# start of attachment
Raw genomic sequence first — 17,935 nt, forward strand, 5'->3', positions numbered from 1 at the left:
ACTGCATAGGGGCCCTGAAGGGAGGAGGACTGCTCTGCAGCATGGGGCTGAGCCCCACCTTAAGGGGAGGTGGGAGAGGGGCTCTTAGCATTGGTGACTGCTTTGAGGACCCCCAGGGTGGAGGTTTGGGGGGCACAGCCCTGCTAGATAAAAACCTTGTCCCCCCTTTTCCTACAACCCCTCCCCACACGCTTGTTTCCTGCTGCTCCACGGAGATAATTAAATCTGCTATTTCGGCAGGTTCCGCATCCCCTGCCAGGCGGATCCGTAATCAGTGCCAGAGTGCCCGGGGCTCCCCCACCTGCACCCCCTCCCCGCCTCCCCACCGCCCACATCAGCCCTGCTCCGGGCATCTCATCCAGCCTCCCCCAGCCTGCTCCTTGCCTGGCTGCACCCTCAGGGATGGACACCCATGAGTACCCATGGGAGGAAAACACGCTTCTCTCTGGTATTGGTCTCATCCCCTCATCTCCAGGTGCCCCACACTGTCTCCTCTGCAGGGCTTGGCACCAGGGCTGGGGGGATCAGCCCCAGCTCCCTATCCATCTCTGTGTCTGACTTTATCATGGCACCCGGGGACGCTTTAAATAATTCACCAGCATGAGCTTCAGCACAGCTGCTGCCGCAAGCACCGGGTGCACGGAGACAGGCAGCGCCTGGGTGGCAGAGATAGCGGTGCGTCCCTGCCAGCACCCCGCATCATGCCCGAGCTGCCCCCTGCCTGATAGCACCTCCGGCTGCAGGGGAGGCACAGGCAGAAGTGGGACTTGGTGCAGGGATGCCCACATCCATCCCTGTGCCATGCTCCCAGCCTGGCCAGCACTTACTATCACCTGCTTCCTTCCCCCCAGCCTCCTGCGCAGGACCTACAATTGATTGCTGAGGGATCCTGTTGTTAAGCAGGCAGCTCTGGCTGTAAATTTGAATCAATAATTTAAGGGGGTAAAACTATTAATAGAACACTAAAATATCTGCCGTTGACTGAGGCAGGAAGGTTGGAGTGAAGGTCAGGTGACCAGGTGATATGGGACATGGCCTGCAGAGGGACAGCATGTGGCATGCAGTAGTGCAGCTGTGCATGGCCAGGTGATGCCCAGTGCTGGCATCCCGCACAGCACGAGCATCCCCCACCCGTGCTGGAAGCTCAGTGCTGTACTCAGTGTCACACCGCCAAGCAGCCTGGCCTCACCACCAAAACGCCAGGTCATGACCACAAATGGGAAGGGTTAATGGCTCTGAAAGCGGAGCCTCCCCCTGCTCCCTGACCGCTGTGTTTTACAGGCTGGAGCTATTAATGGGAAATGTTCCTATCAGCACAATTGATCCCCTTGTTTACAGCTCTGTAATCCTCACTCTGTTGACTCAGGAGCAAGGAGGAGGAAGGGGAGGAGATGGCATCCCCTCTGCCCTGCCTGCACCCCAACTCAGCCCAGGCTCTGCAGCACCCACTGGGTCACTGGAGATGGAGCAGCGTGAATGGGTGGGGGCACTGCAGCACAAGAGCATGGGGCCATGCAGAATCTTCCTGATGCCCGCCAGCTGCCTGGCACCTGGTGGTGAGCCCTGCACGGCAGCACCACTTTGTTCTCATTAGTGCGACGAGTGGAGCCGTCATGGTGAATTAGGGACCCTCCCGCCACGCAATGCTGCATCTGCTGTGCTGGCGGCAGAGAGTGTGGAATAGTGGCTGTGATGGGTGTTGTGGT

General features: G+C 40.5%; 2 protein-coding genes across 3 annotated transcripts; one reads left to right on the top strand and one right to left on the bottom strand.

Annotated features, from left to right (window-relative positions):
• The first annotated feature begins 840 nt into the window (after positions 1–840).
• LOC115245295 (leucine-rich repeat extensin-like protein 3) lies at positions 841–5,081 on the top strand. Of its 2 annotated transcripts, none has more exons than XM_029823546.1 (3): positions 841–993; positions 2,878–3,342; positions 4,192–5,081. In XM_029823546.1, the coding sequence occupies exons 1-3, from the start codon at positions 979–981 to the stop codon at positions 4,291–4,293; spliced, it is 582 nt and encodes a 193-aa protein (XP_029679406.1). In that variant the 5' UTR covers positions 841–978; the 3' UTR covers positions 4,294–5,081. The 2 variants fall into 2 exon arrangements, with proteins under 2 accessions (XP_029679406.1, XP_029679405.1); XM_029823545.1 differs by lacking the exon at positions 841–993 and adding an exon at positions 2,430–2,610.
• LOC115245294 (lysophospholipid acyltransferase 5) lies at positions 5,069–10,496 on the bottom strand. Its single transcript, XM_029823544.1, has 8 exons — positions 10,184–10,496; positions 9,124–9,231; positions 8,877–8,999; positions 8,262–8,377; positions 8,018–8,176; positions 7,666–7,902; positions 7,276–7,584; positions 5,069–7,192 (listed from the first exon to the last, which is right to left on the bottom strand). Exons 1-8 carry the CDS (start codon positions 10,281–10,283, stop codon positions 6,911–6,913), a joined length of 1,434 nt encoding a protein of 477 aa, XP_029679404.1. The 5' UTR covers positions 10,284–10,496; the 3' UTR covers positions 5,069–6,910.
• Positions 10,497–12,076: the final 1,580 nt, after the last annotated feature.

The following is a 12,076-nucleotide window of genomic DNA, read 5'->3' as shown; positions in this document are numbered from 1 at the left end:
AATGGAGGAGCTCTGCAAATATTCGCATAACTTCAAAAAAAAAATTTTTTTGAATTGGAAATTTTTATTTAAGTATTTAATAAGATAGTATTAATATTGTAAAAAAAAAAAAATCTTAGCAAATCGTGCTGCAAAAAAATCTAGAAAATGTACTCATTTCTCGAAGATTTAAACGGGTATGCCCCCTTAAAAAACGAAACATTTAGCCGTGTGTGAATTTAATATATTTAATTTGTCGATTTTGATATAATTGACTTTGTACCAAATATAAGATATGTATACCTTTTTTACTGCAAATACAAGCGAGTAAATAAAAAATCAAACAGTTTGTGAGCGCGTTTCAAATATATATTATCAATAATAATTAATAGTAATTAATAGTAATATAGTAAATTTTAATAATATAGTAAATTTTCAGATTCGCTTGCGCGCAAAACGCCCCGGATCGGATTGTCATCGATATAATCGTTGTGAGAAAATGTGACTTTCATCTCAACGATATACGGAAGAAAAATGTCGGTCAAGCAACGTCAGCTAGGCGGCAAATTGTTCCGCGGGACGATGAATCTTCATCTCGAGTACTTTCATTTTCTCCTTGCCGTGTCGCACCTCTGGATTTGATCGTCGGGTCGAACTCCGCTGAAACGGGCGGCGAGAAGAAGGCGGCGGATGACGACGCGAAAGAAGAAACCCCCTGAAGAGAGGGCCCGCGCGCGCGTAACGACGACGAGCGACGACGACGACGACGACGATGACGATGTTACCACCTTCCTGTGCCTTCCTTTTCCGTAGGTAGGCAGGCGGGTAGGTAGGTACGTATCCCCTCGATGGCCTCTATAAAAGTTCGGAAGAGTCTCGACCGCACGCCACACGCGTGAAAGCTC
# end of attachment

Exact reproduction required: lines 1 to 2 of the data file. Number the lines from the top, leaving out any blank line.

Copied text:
Raw genomic sequence first — 17,935 nt, forward strand, 5'->3', positions numbered from 1 at the left:
ACTGCATAGGGGCCCTGAAGGGAGGAGGACTGCTCTGCAGCATGGGGCTGAGCCCCACCTTAAGGGGAGGTGGGAGAGGGGCTCTTAGCATTGGTGACTGCTTTGAGGACCCCCAGGGTGGAGGTTTGGGGGGCACAGCCCTGCTAGATAAAAACCTTGTCCCCCCTTTTCCTACAACCCCTCCCCACACGCTTGTTTCCTGCTGCTCCACGGAGATAATTAAATCTGCTATTTCGGCAGGTTCCGCATCCCCTGCCAGGCGGATCCGTAATCAGTGCCAGAGTGCCCGGGGCTCCCCCACCTGCACCCCCTCCCCGCCTCCCCACCGCCCACATCAGCCCTGCTCCGGGCATCTCATCCAGCCTCCCCCAGCCTGCTCCTTGCCTGGCTGCACCCTCAGGGATGGACACCCATGAGTACCCATGGGAGGAAAACACGCTTCTCTCTGGTATTGGTCTCATCCCCTCATCTCCAGGTGCCCCACACTGTCTCCTCTGCAGGGCTTGGCACCAGGGCTGGGGGGATCAGCCCCAGCTCCCTATCCATCTCTGTGTCTGACTTTATCATGGCACCCGGGGACGCTTTAAATAATTCACCAGCATGAGCTTCAGCACAGCTGCTGCCGCAAGCACCGGGTGCACGGAGACAGGCAGCGCCTGGGTGGCAGAGATAGCGGTGCGTCCCTGCCAGCACCCCGCATCATGCCCGAGCTGCCCCCTGCCTGATAGCACCTCCGGCTGCAGGGGAGGCACAGGCAGAAGTGGGACTTGGTGCAGGGATGCCCACATCCATCCCTGTGCCATGCTCCCAGCCTGGCCAGCACTTACTATCACCTGCTTCCTTCCCCCCAGCCTCCTGCGCAGGACCTACAATTGATTGCTGAGGGATCCTGTTGTTAAGCAGGCAGCTCTGGCTGTAAATTTGAATCAATAATTTAAGGGGGTAAAACTATTAATAGAACACTAAAATATCTGCCGTTGACTGAGGCAGGAAGGTTGGAGTGAAGGTCAGGTGACCAGGTGATATGGGACATGGCCTGCAGAGGGACAGCATGTGGCATGCAGTAGTGCAGCTGTGCATGGCCAGGTGATGCCCAGTGCTGGCATCCCGCACAGCACGAGCATCCCCCACCCGTGCTGGAAGCTCAGTGCTGTACTCAGTGTCACACCGCCAAGCAGCCTGGCCTCACCACCAAAACGCCAGGTCATGACCACAAATGGGAAGGGTTAATGGCTCTGAAAGCGGAGCCTCCCCCTGCTCCCTGACCGCTGTGTTTTACAGGCTGGAGCTATTAATGGGAAATGTTCCTATCAGCACAATTGATCCCCTTGTTTACAGCTCTGTAATCCTCACTCTGTTGACTCAGGAGCAAGGAGGAGGAAGGGGAGGAGATGGCATCCCCTCTGCCCTGCCTGCACCCCAACTCAGCCCAGGCTCTGCAGCACCCACTGGGTCACTGGAGATGGAGCAGCGTGAATGGGTGGGGGCACTGCAGCACAAGAGCATGGGGCCATGCAGAATCTTCCTGATGCCCGCCAGCTGCCTGGCACCTGGTGGTGAGCCCTGCACGGCAGCACCACTTTGTTCTCATTAGTGCGACGAGTGGAGCCGTCATGGTGAATTAGGGACCCTCCCGCCACGCAATGCTGCATCTGCTGTGCTGGCGGCAGAGAGTGTGGAATAGTGGCTGTGATGGGTGTTGTGGT